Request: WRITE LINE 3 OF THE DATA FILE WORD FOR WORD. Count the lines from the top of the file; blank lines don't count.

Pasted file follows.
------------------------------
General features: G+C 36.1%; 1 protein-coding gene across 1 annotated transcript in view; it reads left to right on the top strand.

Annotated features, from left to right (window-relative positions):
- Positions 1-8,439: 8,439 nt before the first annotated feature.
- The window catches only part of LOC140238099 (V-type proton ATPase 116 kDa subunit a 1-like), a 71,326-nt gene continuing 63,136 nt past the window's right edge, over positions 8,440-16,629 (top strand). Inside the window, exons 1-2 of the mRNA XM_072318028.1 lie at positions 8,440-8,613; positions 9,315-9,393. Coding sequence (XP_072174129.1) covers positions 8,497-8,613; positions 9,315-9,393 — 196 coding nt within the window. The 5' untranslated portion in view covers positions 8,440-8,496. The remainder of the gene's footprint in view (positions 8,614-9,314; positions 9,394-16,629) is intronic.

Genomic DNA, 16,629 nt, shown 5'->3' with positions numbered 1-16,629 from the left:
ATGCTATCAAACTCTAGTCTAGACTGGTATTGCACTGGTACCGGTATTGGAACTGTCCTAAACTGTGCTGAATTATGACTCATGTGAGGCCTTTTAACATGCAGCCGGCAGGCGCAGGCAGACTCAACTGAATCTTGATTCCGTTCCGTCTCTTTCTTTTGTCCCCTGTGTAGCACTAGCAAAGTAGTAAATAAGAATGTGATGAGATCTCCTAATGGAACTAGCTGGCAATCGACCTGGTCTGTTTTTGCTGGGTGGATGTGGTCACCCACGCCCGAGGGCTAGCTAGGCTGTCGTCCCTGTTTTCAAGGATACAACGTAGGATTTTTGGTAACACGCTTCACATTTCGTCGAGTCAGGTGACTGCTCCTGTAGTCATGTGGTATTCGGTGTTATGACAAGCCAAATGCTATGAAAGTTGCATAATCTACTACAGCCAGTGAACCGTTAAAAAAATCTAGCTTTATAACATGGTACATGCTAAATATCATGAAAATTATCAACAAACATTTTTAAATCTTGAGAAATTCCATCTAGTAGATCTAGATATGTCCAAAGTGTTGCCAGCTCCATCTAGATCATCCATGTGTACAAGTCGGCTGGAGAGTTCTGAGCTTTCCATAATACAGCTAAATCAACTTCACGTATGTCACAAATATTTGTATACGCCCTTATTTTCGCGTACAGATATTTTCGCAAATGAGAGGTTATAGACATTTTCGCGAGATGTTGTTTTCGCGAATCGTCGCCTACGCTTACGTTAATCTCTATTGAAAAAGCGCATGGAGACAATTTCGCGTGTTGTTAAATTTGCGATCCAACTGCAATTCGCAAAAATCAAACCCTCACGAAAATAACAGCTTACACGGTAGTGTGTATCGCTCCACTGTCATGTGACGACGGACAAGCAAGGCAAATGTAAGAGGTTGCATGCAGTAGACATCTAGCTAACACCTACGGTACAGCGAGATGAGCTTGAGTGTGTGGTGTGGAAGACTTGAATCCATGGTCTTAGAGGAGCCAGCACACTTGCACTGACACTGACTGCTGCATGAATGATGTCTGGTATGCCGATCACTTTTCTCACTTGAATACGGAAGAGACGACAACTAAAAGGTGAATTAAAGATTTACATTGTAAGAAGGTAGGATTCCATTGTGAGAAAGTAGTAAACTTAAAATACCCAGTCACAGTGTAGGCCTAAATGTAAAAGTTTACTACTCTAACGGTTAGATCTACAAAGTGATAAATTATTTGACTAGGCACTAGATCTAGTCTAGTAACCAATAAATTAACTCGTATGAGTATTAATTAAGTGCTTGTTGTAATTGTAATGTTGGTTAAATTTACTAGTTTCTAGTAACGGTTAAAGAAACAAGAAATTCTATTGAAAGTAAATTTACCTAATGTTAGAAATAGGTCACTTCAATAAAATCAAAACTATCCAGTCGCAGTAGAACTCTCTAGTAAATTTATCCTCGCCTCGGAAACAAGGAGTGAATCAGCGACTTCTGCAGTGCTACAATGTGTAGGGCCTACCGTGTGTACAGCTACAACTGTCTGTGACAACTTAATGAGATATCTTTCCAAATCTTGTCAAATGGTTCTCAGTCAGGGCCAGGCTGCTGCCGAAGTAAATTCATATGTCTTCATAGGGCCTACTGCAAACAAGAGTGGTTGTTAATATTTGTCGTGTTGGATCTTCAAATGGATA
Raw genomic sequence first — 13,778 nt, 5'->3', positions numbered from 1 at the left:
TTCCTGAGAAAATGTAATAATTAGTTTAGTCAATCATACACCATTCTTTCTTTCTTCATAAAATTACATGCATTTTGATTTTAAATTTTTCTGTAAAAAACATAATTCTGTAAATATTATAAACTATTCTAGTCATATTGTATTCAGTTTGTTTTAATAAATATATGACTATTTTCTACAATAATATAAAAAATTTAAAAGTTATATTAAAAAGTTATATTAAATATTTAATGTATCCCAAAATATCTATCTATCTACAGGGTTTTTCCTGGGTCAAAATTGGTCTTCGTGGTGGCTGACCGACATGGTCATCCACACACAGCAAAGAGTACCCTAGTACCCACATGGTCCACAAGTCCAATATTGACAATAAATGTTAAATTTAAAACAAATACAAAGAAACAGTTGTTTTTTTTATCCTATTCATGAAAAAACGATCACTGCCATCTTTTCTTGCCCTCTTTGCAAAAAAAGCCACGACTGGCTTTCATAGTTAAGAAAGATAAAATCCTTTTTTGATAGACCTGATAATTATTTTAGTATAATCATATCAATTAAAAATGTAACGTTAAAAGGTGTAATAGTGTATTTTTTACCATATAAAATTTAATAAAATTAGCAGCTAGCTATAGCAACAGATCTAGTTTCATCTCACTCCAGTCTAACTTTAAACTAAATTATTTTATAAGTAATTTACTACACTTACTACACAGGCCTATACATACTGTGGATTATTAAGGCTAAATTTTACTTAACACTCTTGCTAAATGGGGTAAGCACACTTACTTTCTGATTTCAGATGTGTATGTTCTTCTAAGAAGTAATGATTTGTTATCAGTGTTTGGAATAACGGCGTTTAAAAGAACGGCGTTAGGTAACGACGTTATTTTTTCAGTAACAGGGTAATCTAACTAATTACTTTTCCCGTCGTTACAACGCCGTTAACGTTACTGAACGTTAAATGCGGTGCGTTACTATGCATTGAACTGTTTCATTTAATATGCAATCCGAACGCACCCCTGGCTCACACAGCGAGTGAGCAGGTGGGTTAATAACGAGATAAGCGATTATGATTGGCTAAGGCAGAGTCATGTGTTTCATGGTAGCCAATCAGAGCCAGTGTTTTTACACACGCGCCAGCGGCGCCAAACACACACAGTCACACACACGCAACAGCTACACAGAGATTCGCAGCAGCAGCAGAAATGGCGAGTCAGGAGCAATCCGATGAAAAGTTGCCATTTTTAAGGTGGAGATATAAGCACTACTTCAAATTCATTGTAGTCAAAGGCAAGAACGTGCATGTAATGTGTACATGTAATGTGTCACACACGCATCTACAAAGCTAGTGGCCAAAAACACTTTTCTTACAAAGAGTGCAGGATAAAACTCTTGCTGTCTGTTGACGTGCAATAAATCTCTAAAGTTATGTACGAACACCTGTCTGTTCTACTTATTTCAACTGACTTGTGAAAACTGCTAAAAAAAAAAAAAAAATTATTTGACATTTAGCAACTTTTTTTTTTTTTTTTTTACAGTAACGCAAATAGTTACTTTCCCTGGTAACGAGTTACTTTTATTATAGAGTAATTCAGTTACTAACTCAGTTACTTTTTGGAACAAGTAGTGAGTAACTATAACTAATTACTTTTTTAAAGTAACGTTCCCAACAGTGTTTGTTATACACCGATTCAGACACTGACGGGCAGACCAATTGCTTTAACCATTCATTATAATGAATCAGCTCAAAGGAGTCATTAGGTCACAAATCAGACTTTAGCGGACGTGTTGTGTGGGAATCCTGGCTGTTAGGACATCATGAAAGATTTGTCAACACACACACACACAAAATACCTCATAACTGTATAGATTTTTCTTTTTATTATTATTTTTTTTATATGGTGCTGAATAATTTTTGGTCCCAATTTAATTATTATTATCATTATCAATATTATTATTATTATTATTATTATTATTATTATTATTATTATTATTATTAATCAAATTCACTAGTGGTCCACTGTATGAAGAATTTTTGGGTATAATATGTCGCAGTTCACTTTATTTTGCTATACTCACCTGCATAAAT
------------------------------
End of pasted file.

- Positions 1-8,439: 8,439 nt before the first annotated feature.